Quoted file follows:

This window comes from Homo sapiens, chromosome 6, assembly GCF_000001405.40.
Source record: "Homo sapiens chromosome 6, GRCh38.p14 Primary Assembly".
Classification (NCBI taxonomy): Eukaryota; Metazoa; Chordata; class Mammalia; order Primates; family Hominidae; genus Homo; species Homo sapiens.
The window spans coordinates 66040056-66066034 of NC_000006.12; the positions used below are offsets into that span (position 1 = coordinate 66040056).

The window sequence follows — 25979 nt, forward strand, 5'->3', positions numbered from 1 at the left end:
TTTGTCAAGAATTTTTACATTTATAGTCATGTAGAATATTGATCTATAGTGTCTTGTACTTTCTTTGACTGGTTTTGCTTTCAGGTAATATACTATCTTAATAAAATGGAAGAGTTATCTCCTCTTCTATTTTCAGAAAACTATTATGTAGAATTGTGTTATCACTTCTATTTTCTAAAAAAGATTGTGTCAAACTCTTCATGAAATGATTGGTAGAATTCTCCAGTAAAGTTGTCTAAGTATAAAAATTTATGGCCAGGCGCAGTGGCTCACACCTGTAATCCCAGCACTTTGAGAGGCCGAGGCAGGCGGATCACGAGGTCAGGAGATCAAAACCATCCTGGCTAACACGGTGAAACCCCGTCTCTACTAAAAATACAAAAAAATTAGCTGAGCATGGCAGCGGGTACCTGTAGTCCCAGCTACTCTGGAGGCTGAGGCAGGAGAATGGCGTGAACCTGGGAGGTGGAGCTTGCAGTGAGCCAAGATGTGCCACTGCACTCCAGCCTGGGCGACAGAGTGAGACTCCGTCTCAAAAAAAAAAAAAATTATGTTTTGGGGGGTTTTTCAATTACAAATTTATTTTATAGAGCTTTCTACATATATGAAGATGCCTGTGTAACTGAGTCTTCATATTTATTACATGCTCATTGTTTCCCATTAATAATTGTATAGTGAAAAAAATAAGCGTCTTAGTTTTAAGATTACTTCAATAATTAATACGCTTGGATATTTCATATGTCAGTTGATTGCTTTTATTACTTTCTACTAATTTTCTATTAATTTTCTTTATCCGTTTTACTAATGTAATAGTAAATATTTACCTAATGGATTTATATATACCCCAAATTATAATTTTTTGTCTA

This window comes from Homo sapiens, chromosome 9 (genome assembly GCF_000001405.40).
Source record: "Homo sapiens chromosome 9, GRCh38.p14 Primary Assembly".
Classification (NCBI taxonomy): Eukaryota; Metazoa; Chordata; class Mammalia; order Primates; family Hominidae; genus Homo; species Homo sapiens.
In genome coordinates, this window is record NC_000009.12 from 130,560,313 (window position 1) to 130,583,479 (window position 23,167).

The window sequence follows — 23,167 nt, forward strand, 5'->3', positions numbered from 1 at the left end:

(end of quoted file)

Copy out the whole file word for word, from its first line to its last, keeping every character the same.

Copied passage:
This window comes from Homo sapiens, chromosome 6, assembly GCF_000001405.40.
Source record: "Homo sapiens chromosome 6, GRCh38.p14 Primary Assembly".
Classification (NCBI taxonomy): Eukaryota; Metazoa; Chordata; class Mammalia; order Primates; family Hominidae; genus Homo; species Homo sapiens.
The window spans coordinates 66040056-66066034 of NC_000006.12; the positions used below are offsets into that span (position 1 = coordinate 66040056).

The window sequence follows — 25979 nt, forward strand, 5'->3', positions numbered from 1 at the left end:
TTTGTCAAGAATTTTTACATTTATAGTCATGTAGAATATTGATCTATAGTGTCTTGTACTTTCTTTGACTGGTTTTGCTTTCAGGTAATATACTATCTTAATAAAATGGAAGAGTTATCTCCTCTTCTATTTTCAGAAAACTATTATGTAGAATTGTGTTATCACTTCTATTTTCTAAAAAAGATTGTGTCAAACTCTTCATGAAATGATTGGTAGAATTCTCCAGTAAAGTTGTCTAAGTATAAAAATTTATGGCCAGGCGCAGTGGCTCACACCTGTAATCCCAGCACTTTGAGAGGCCGAGGCAGGCGGATCACGAGGTCAGGAGATCAAAACCATCCTGGCTAACACGGTGAAACCCCGTCTCTACTAAAAATACAAAAAAATTAGCTGAGCATGGCAGCGGGTACCTGTAGTCCCAGCTACTCTGGAGGCTGAGGCAGGAGAATGGCGTGAACCTGGGAGGTGGAGCTTGCAGTGAGCCAAGATGTGCCACTGCACTCCAGCCTGGGCGACAGAGTGAGACTCCGTCTCAAAAAAAAAAAAAATTATGTTTTGGGGGGTTTTTCAATTACAAATTTATTTTATAGAGCTTTCTACATATATGAAGATGCCTGTGTAACTGAGTCTTCATATTTATTACATGCTCATTGTTTCCCATTAATAATTGTATAGTGAAAAAAATAAGCGTCTTAGTTTTAAGATTACTTCAATAATTAATACGCTTGGATATTTCATATGTCAGTTGATTGCTTTTATTACTTTCTACTAATTTTCTATTAATTTTCTTTATCCGTTTTACTAATGTAATAGTAAATATTTACCTAATGGATTTATATATACCCCAAATTATAATTTTTTGTCTA

This window comes from Homo sapiens, chromosome 9 (genome assembly GCF_000001405.40).
Source record: "Homo sapiens chromosome 9, GRCh38.p14 Primary Assembly".
Classification (NCBI taxonomy): Eukaryota; Metazoa; Chordata; class Mammalia; order Primates; family Hominidae; genus Homo; species Homo sapiens.
In genome coordinates, this window is record NC_000009.12 from 130,560,313 (window position 1) to 130,583,479 (window position 23,167).

The window sequence follows — 23,167 nt, forward strand, 5'->3', positions numbered from 1 at the left end: